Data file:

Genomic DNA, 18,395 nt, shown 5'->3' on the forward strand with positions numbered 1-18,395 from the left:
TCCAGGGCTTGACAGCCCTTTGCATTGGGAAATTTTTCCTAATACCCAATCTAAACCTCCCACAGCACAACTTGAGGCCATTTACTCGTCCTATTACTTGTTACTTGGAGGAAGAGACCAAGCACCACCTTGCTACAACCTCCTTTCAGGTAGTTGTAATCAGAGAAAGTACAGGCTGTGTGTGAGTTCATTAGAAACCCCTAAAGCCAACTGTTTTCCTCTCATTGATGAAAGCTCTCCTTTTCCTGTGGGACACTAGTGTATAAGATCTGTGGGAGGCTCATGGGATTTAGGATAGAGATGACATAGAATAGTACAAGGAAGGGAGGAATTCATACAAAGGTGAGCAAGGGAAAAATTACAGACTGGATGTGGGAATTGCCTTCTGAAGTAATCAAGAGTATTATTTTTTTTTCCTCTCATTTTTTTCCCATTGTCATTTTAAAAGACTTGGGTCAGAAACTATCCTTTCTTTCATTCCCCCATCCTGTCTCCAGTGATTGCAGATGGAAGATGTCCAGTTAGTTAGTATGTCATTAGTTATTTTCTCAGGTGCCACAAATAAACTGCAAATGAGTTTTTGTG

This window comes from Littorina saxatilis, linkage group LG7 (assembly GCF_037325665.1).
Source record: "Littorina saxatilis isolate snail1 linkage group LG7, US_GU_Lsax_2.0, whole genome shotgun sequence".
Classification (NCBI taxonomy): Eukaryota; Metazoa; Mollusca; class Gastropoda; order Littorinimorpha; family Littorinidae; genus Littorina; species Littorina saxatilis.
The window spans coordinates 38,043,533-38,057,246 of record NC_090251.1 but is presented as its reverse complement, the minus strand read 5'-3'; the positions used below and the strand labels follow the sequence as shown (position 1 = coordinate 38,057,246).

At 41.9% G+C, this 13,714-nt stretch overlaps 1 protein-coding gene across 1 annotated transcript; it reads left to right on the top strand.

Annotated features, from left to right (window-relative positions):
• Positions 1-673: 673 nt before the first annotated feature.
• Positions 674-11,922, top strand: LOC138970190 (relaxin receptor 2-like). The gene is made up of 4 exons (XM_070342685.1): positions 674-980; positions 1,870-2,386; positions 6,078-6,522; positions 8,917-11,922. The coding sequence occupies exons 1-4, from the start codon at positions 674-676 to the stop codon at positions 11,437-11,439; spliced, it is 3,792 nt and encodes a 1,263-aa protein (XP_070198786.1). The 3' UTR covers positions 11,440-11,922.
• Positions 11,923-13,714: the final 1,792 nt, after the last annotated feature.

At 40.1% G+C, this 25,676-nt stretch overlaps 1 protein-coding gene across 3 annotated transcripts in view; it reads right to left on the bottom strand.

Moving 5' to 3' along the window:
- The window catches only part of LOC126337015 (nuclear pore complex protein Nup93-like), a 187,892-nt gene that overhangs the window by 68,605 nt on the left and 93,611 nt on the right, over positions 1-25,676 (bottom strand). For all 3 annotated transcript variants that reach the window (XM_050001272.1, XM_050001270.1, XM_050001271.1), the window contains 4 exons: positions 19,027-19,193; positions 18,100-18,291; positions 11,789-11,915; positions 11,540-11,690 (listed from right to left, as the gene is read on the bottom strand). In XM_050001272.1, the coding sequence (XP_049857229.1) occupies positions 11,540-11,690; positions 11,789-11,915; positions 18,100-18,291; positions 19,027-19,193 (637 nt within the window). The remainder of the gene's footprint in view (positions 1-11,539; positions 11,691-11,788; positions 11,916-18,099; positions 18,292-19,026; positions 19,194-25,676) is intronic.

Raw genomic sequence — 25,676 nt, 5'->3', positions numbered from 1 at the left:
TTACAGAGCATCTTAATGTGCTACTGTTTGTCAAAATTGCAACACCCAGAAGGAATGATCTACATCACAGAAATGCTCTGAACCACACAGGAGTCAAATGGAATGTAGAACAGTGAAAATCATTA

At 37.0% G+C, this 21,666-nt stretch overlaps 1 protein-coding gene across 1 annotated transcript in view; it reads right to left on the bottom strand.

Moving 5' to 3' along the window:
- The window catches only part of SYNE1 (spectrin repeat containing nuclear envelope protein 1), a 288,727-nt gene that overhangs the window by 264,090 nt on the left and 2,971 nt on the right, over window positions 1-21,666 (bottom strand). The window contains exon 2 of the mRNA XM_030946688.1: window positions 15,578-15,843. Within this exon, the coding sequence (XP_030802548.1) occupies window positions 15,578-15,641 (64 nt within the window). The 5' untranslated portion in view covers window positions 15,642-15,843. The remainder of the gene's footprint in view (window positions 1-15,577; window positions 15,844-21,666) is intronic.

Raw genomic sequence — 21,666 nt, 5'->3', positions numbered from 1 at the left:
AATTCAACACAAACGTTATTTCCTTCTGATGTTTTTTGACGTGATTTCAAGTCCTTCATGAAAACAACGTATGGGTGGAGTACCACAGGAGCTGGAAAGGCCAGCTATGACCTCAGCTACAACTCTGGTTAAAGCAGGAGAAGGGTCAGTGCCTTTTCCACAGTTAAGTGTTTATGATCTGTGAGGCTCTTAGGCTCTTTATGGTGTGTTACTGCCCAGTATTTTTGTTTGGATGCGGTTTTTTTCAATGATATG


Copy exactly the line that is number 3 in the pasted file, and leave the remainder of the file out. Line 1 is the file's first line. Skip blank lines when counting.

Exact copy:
This window comes from Littorina saxatilis, linkage group LG7 (assembly GCF_037325665.1).